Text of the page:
Swiatek is a long way clear at the top of the rankings but Jabeur will climb from fifth to second after reaching her second successive slam final at the US Open.
The Tunisian swatted aside Caroline Garcia 6-1 6-3 in the semi-finals on Thursday night and is ready to learn from her Wimbledon experience, when she won the first set of the final against Elena Rybakina but lost out in three.
Jabeur has backed that up brilliantly in New York, and she said: “It feels more real just to be in the finals again. At Wimbledon I was kind of just living the dream, and I couldn’t believe it. Even after the match, I was just going to do my things and not realising it was an amazing achievement already.
“But now I hope I’m getting used to it. I’m just happy the fact that I backed up the results in Wimbledon and people are not really surprised I’m in the finals.
“I feel very positive about this one. The most important thing is not to regret, because I’m going to give it all on this one. Even if this one is not going to happen, I’m very sure that another one will come.”
Jabeur and Swiatek are tied at 2-2 from their four previous meetings but the Pole won their only match this year in the final in Rome in May.
“Iga never loses finals, so it’s going to be very tough,” said Jabeur. “I know she struggled a little bit with the balls here, but I don’t see her struggling much, to be honest with you.
“She’s playing awesome. It’s going to be a tough match. I’m definitely going for my revenge. I love playing on this surface, and I feel like I know exactly what to do against her.”
Dubbed the Minister of Happiness back home in Tunisia, where she revealed her popularity made her quarter-final a bigger draw than Champions League football, Jabeur thoroughly enjoyed herself on Arthur Ashe Stadium after a brief moment of silence to honour the Queen.
She has been beating Garcia since their junior days and the Frenchwoman just could not produce the same form she had showed to reach her first slam semi-final at the age of 28.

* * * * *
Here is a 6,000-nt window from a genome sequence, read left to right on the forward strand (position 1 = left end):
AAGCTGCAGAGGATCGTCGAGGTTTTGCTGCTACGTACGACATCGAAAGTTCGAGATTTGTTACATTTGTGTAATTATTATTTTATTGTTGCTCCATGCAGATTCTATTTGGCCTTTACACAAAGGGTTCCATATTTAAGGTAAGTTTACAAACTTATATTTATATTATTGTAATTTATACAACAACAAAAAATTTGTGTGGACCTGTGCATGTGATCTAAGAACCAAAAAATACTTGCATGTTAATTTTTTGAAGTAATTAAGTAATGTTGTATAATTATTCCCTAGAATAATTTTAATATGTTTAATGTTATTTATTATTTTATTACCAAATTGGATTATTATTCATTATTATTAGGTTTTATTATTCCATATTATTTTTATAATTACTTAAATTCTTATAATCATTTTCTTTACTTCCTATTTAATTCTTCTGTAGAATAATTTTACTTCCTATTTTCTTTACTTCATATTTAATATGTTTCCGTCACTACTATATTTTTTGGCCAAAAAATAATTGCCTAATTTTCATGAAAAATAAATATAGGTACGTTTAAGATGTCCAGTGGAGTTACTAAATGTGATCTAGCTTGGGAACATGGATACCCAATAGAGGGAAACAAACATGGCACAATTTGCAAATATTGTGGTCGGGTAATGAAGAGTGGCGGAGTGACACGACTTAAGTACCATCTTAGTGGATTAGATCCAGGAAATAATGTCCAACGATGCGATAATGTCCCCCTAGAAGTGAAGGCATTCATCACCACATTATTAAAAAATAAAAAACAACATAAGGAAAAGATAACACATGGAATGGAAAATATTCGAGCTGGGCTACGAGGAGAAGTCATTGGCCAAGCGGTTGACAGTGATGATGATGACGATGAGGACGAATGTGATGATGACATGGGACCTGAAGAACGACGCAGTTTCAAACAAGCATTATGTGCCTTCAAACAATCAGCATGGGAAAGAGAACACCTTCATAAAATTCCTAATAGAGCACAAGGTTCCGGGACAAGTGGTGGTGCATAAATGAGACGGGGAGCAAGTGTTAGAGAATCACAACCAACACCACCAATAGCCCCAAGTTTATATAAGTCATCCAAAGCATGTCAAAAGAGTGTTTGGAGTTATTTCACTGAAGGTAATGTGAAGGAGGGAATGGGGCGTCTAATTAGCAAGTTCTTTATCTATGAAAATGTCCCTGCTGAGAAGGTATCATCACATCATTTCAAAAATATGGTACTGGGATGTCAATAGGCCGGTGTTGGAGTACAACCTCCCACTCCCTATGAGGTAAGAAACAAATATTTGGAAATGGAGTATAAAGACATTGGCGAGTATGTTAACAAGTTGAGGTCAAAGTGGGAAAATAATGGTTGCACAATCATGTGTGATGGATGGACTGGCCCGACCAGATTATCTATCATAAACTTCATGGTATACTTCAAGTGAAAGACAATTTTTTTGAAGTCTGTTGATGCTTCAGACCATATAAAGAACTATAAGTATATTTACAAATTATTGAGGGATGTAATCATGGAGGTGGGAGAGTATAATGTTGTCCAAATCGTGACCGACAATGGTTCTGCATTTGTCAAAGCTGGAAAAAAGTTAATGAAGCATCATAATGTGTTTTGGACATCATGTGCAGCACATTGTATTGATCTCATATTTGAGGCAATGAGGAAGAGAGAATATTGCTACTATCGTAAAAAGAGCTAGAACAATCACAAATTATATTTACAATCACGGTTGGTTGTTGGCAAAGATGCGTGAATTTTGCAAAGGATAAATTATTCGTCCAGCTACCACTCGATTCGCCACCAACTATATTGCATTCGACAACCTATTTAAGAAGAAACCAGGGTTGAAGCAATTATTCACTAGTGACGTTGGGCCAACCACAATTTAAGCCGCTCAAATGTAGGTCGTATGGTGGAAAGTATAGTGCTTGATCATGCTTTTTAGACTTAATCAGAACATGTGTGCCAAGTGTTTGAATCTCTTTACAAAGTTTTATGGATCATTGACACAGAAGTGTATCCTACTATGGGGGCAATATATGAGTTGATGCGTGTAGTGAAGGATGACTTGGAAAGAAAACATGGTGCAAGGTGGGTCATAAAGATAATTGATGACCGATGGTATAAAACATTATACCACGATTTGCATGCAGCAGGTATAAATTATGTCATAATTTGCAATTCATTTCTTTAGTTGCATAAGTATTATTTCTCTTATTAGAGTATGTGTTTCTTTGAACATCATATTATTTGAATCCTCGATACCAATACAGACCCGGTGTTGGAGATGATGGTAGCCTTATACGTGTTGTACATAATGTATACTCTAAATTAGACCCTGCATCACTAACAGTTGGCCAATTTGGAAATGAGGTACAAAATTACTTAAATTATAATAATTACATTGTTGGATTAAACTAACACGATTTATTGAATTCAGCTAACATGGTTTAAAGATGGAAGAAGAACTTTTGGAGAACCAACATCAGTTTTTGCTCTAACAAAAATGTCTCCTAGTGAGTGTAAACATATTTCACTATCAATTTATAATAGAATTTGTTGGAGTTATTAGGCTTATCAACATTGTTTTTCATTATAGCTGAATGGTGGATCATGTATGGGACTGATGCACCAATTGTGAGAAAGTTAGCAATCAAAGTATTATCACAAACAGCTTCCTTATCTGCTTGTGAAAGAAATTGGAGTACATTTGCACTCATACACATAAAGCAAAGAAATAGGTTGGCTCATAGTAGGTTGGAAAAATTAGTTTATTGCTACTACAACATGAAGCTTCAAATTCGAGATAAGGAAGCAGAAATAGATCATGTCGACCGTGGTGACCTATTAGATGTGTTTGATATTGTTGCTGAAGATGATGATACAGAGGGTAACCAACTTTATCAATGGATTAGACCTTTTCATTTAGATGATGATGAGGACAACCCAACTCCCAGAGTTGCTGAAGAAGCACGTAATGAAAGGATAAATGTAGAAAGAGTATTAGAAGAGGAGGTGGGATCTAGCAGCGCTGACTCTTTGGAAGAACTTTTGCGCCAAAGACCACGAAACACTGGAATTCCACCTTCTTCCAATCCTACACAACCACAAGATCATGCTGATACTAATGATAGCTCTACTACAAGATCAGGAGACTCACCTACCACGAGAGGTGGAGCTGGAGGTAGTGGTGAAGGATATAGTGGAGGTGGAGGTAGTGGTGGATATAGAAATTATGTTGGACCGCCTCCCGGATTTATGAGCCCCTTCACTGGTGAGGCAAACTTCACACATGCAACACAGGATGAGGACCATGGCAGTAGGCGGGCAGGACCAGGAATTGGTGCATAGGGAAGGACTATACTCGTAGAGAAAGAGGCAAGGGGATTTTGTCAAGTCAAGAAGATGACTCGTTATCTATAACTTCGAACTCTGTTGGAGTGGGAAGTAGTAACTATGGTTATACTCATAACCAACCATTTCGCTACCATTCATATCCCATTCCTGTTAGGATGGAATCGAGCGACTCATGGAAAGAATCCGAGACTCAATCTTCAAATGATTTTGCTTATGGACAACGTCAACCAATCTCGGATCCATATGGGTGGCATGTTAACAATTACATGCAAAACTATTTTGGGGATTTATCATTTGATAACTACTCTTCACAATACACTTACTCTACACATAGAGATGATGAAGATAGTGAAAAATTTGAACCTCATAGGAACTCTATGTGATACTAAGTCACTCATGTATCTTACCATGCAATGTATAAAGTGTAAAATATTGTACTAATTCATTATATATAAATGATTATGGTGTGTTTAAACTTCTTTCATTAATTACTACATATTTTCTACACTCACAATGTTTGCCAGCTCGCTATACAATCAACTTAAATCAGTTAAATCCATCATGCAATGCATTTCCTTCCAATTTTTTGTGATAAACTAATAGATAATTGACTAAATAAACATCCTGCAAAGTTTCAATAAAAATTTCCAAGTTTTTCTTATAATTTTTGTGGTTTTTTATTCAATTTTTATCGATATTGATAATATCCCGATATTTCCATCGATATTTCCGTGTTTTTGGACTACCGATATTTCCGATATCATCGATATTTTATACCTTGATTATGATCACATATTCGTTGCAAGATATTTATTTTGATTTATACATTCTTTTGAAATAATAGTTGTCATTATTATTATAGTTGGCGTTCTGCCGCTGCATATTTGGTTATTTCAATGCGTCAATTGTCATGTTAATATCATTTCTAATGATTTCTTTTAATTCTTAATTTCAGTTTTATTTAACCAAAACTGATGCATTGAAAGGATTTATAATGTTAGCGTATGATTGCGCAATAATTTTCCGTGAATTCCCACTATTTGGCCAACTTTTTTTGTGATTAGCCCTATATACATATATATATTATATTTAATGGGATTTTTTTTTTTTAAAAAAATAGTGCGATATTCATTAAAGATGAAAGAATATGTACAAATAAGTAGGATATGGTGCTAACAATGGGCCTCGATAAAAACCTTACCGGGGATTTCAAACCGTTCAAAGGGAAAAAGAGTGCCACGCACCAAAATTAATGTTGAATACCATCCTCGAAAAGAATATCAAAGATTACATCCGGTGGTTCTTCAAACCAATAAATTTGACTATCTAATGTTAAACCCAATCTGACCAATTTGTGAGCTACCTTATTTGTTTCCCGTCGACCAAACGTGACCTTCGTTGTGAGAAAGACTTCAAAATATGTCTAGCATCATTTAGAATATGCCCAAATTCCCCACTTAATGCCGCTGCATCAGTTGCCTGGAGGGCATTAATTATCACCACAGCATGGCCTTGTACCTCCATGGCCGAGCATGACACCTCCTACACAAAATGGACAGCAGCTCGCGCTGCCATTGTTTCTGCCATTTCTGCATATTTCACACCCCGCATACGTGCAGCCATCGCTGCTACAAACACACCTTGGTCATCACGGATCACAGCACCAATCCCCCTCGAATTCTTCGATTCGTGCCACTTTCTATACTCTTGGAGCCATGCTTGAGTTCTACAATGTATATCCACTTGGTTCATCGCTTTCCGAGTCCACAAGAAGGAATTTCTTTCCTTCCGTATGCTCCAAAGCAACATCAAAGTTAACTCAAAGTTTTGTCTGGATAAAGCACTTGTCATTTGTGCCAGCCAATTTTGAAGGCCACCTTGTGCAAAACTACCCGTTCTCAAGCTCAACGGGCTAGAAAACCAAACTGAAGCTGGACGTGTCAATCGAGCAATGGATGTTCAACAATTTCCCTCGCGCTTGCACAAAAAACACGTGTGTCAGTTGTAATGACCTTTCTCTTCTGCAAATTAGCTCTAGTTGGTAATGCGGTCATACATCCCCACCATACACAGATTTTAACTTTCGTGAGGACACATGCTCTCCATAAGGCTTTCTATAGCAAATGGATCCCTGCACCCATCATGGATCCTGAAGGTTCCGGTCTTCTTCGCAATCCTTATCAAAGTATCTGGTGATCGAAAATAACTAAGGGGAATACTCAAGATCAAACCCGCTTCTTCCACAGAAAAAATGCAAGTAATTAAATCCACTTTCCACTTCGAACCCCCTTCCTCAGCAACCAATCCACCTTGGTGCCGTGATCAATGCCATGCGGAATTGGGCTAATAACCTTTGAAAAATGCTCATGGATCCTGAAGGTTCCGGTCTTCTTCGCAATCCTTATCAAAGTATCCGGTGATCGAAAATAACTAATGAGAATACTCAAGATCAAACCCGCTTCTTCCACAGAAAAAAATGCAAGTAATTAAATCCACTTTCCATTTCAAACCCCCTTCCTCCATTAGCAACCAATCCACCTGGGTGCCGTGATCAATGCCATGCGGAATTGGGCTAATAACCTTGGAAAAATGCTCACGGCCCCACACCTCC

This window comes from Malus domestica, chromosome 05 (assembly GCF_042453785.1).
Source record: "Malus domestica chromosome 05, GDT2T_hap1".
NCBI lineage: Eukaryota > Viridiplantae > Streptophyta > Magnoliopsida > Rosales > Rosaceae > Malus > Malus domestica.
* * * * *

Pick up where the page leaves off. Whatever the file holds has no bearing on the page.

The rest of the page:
Garcia said: “Obviously nerves were there. I did know it was semi-finals, so you know what it’s bringing you if you win and what you want to achieve. It’s a dream since I’m a little girl.
“The beginning of the match was not great. I made a few mistakes in important points. The arms and the legs were not moving great. For my game, if I’m a little bit slower or if I don’t go for my shots, mistakes can come very quickly.”
The second semi-final was a much closer battle, with Swiatek coming from a set down and then 4-2 behind in the deciding set to beat sixth seed Aryna Sabalenka 3-6 6-1 6-4.
Swiatek has not found the same form that carried her to a 37-match winning run earlier this season but she has battled and come up with her best when she has needed to.
“I’m pretty happy that even though maybe I wasn’t feeling 100 per cent perfectly from the beginning of the tournament, I was still able to get better and better and to play a really solid game,” she said.
“On clay, I feel just perfect. But for me actually winning when I’m not feeling perfectly, it’s the best kind of thing and best feeling. The satisfaction is pretty big.”
Swiatek is looking forward to locking horns again with Jabeur, saying: “She has a different game style than most of the players. She has great touch. She’s just a tough opponent. I think it’s going to be a great battle.”
Sabalenka became emotional in her press conference as she reflected on a third slam semi-final in 14 months and a third close defeat.
Wearing sunglasses and a cap that covered most of her face, the 24-year-old said: “I feel like in these three semi-finals I had so many opportunities and I didn’t use it. I guess I’m trying to think that everything happens for a reason, and I guess it just makes me really stronger.”